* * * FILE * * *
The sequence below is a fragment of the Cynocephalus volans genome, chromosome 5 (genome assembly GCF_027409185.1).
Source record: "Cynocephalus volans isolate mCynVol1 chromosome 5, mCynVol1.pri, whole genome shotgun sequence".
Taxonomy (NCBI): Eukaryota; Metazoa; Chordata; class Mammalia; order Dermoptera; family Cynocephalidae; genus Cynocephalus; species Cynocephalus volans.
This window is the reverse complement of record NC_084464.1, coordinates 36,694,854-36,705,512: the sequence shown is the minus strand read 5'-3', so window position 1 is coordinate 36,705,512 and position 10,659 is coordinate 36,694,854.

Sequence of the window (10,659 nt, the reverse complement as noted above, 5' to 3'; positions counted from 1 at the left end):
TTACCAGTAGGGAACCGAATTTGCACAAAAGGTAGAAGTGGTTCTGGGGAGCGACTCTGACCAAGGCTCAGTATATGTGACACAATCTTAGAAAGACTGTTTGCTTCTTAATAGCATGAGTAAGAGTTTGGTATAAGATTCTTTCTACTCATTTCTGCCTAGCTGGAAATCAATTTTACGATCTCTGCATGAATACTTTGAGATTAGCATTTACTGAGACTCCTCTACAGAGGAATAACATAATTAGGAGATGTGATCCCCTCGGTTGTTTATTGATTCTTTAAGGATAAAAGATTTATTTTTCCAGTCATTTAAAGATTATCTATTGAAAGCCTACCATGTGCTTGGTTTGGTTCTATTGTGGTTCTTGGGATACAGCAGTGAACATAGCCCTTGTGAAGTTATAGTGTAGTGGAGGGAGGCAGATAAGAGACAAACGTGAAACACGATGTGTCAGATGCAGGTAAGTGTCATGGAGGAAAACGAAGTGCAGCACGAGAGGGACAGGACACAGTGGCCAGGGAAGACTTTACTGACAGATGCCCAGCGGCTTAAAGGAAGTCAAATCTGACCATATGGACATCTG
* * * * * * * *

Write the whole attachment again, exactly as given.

The sequence below is a fragment of the Cynocephalus volans genome, chromosome 5 (genome assembly GCF_027409185.1).
Source record: "Cynocephalus volans isolate mCynVol1 chromosome 5, mCynVol1.pri, whole genome shotgun sequence".
Taxonomy (NCBI): Eukaryota; Metazoa; Chordata; class Mammalia; order Dermoptera; family Cynocephalidae; genus Cynocephalus; species Cynocephalus volans.
This window is the reverse complement of record NC_084464.1, coordinates 36,694,854-36,705,512: the sequence shown is the minus strand read 5'-3', so window position 1 is coordinate 36,705,512 and position 10,659 is coordinate 36,694,854.

Sequence of the window (10,659 nt, the reverse complement as noted above, 5' to 3'; positions counted from 1 at the left end):
TTACCAGTAGGGAACCGAATTTGCACAAAAGGTAGAAGTGGTTCTGGGGAGCGACTCTGACCAAGGCTCAGTATATGTGACACAATCTTAGAAAGACTGTTTGCTTCTTAATAGCATGAGTAAGAGTTTGGTATAAGATTCTTTCTACTCATTTCTGCCTAGCTGGAAATCAATTTTACGATCTCTGCATGAATACTTTGAGATTAGCATTTACTGAGACTCCTCTACAGAGGAATAACATAATTAGGAGATGTGATCCCCTCGGTTGTTTATTGATTCTTTAAGGATAAAAGATTTATTTTTCCAGTCATTTAAAGATTATCTATTGAAAGCCTACCATGTGCTTGGTTTGGTTCTATTGTGGTTCTTGGGATACAGCAGTGAACATAGCCCTTGTGAAGTTATAGTGTAGTGGAGGGAGGCAGATAAGAGACAAACGTGAAACACGATGTGTCAGATGCAGGTAAGTGTCATGGAGGAAAACGAAGTGCAGCACGAGAGGGACAGGACACAGTGGCCAGGGAAGACTTTACTGACAGATGCCCAGCGGCTTAAAGGAAGTCAAATCTGACCATATGGACATCTG